• There may be accompanying swelling and bruising that can last up to two weeks.
  • Some doctors provide their patients with a compressive garment afterward in the effort to encourage the bruising and swelling to resolve a little faster.
  • Patients can return to work the following day.

Are there any risks or side-effects to Cellfina?

Cellfina has not been associated with any serious adverse conditions. Common side effects include:

  • Tenderness
  • Bruising
  • Swelling

What results should I expect after Cellfina?

  • Most patients are able to see their results within three days of their procedure, and their full results within 2 weeks, once any potential swelling or bruising has subsided.
  • Results last from 2 – 4 years after only one session
  • According to the manufacturers, 96 percent of patients still report satisfaction with their Cellfina treatment 2 years after treatment.
  • Keeping a stable weight can help prolong the results.

How much do Cellfina treatments cost?

The average price of a Cellfina treatment in the United States runs between $3,500 – $5,000. The price will vary based on the volume of cellulite being treated and the region of the country.

When you go for your initial consultation, your doctor will conduct a physical examination, discuss your goals with you, and provide you with a more accurate cost estimate based on your unique situation.

Who is considered an optimal candidate for Cellfina?

Most people in good overall health can undergo Cellfina treatments. The best results tend to be seen on women who are slim to slightly overweight.

Cellfina is not a weight control treatment, but strictly intended for individuals seeking to target cellulite dimples on their thighs and buttocks. It will not repair loose skin.

Who should avoid Cellfina treatments?

Because there are contraindications to Cellfina, people with the following conditions should not seek treatment:

  • Obesity
  • Diabetes
  • Pregnancy
  • Vasculitis
  • Coagulopathy or people taking anticoagulant/anti-platelet medications
  • Phlebitis
  • Skin infections
  • High blood pressure
  • Varicose veins in the areas being treated

Cellfina Recall

In December, 2016, a short-term recall of Cellfina was issued by its manufacturer, Ulthera, due to a nonsterile infusion tubing that was part of the patient treatment kit. The issue was resolved shortly after the recall was initiated when the company distributed a different type of tubing.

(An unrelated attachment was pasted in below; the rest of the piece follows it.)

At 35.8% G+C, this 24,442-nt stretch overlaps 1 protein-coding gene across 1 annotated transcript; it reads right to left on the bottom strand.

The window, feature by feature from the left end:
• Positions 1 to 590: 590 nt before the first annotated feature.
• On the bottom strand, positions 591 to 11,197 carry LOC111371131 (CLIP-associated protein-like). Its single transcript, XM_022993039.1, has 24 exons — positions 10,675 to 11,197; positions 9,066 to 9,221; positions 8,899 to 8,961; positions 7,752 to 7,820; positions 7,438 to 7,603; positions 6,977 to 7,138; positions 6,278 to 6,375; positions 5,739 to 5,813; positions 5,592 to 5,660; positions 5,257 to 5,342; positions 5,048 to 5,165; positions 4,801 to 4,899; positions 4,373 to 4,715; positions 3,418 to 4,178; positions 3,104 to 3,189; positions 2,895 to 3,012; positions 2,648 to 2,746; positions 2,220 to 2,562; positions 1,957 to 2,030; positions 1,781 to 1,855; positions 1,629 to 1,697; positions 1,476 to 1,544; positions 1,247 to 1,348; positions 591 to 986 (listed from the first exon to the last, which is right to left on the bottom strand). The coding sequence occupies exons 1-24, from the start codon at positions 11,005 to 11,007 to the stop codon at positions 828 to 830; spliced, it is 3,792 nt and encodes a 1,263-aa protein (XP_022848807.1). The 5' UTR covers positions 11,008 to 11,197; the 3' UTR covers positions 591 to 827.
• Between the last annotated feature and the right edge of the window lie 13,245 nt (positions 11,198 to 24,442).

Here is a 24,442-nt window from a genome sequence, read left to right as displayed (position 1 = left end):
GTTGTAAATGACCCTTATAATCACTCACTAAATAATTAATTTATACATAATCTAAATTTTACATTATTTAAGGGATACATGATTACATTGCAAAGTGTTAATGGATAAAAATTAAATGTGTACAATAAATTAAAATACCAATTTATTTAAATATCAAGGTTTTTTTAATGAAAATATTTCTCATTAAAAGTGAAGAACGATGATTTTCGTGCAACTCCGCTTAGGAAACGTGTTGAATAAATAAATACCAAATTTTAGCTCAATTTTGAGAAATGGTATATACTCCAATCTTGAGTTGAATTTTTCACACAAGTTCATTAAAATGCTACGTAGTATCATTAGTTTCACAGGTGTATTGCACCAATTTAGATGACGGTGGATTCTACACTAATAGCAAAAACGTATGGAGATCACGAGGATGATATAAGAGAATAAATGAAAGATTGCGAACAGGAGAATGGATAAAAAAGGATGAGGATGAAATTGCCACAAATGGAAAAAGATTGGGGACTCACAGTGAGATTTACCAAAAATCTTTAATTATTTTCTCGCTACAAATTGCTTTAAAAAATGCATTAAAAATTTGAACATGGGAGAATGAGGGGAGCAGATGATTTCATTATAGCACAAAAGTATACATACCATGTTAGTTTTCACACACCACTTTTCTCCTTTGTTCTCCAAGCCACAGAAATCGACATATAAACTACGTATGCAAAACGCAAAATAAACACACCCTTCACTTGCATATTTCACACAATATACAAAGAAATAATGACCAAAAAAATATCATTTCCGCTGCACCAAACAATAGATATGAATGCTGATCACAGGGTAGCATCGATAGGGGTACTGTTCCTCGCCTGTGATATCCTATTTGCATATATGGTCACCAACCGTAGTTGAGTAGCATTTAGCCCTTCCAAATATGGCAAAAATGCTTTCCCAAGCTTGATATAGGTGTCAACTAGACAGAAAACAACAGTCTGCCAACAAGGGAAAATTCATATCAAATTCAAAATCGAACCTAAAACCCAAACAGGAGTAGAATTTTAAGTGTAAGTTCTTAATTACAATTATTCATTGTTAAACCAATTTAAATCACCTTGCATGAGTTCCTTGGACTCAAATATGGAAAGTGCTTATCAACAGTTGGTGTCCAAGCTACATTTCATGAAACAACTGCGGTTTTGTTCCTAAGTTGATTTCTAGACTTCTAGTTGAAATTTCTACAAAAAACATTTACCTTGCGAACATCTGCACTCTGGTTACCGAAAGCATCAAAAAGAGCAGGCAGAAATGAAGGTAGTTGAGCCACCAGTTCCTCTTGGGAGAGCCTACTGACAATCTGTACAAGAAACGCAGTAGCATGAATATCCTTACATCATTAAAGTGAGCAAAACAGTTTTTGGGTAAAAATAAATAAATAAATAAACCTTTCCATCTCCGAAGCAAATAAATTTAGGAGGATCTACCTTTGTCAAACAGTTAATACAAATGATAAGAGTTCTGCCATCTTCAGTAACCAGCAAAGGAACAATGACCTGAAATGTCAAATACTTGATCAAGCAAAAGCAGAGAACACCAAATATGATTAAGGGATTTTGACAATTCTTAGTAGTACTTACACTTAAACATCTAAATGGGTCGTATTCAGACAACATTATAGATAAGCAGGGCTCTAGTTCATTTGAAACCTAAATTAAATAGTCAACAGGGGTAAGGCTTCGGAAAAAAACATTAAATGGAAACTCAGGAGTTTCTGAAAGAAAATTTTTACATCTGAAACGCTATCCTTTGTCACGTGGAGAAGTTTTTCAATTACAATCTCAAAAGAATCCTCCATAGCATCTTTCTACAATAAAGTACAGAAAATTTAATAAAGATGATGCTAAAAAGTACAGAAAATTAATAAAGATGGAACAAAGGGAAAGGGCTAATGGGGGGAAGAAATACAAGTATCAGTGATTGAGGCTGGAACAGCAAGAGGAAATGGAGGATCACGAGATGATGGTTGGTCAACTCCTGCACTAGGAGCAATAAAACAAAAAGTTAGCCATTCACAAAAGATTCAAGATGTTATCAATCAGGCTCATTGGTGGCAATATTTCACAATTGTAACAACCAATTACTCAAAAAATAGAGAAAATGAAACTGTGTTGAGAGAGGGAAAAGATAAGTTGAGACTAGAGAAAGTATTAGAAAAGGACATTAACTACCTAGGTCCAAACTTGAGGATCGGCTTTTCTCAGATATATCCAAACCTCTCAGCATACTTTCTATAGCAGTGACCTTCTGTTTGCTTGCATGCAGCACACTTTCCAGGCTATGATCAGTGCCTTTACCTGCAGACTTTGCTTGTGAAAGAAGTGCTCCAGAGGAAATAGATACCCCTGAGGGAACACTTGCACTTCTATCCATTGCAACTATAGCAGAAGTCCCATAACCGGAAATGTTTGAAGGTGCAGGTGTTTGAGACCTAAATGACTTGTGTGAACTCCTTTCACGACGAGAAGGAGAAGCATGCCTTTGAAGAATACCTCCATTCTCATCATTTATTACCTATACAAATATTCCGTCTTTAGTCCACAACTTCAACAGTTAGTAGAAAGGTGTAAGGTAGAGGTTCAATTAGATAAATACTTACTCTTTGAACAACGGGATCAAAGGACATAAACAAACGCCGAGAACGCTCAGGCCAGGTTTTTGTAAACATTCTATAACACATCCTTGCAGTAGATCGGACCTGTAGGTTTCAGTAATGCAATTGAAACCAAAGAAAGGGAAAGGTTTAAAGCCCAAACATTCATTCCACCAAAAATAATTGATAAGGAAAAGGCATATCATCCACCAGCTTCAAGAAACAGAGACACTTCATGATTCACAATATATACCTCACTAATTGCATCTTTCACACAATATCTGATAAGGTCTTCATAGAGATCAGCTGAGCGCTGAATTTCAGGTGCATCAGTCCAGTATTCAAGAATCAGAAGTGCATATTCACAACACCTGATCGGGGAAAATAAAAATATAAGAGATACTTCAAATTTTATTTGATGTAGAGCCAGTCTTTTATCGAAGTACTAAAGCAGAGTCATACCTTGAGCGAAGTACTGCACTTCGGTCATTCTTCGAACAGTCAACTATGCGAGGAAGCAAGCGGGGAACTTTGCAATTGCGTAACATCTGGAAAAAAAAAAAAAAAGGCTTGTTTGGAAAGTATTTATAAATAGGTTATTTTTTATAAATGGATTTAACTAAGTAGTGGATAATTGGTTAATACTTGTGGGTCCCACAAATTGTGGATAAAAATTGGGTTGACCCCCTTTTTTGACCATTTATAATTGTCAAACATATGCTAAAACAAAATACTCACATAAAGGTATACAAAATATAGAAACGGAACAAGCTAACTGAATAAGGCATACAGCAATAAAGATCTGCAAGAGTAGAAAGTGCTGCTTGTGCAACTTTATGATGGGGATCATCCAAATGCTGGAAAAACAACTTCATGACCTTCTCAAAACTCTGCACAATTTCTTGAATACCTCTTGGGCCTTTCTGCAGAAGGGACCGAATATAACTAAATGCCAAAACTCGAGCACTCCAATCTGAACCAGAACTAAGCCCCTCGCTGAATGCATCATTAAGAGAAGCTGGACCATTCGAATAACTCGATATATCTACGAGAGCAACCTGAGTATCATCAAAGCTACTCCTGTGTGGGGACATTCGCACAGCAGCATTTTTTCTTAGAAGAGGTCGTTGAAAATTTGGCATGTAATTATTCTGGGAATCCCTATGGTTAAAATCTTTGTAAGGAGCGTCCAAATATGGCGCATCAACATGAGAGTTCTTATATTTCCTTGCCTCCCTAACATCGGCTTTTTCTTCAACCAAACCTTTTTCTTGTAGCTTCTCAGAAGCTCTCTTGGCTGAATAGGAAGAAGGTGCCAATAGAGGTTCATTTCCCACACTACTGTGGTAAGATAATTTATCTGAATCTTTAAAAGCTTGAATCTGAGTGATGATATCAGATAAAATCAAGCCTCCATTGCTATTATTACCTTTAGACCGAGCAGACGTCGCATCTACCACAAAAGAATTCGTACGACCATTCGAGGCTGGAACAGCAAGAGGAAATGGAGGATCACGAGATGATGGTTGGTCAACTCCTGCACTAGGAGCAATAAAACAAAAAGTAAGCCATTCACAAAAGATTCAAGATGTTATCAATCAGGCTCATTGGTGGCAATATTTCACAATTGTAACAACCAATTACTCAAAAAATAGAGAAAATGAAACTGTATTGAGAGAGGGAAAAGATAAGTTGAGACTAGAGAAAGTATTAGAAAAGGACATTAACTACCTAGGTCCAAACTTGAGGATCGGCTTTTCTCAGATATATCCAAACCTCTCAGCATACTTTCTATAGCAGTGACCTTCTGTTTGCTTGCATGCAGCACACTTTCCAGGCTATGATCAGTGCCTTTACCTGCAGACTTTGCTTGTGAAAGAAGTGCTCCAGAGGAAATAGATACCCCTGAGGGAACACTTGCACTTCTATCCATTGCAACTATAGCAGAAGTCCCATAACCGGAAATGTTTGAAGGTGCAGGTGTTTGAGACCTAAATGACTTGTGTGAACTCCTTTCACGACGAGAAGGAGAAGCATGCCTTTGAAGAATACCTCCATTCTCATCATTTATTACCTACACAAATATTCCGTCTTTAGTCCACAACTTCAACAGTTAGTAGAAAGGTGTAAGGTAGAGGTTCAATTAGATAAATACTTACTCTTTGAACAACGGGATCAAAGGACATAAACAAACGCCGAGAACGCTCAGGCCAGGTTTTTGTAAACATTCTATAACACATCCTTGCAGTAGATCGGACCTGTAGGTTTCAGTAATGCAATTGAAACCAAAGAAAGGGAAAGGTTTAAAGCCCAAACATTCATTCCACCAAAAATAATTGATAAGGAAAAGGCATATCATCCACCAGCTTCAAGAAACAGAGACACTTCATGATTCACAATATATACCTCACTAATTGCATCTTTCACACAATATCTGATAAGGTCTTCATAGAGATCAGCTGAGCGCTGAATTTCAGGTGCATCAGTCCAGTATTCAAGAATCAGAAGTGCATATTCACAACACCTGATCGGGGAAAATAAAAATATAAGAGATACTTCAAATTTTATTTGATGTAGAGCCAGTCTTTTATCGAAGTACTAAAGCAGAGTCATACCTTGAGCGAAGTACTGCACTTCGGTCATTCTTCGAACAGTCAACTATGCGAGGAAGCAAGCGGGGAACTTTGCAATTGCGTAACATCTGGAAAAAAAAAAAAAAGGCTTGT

How does Cellfina compare with other cellulite treatments?

Cellfina is often compared to other cellulite treatments, such as cellulaze and velashape:

 CellfinaCellulazeVelashape
Invasive?Minimally-InvasiveMinimally-InvasiveNon-Invasive
Anesthesia RequiredLocalLocalNone
Mechanism of ActionMechanical interruption of septaeMechanical interruption of septae, laser energy to stimulate collagenRadiofrequency radiation and infrared light, mechanical massage
Time Per Treatment45-90 minutes30 minutes1 hour
Number of Treatments Required1-21-2Minimum of 3-4
Longevity of Results2-4 Years2 Years1 Year
DowntimeMinimalMinimalNone
Avg. Cost Per Treatment$3,500-$6,500$5,000-$10,000$800-$2,400
“Worth It” Rating72%85%38%

About The Author

Articles by

Gary D. Breslow, MD, FACS is a highly regarded board certified plastic surgeon in New Jersey, known by both patients and peers as a problem-solver with a warm, engaging personality, and an instinctive ability to identify and truly understand the goals of his patients and the patients, themselves.

Originally from Long Island, New York, Dr. Breslow graduated from Brown University with a Bachelor of Science degree and received his medical degree from New York University School of Medicine.

Following medical school, Dr. Breslow spent 6 years training at the Hospital of the University of Pennsylvania’s nationally renowned Integrated Plastic Surgery Residency Program. There he received extensive training in both cosmetic and reconstructive surgery from some of the nation’s top practitioners. After leaving Penn, he returned to NYU Medical Center to spend one year as the Microvascular Reconstructive Fellow at NYU’s prestigious Institute of Reconstructive Plastic Surgery.

Dr. Breslow is Board-Certified by the American Board of Plastic Surgery. He is a member of the American Society of Plastic Surgeons, a Fellow of the American College of Surgeons, and is licensed to practice plastic and reconstructive surgery in both New Jersey and New York.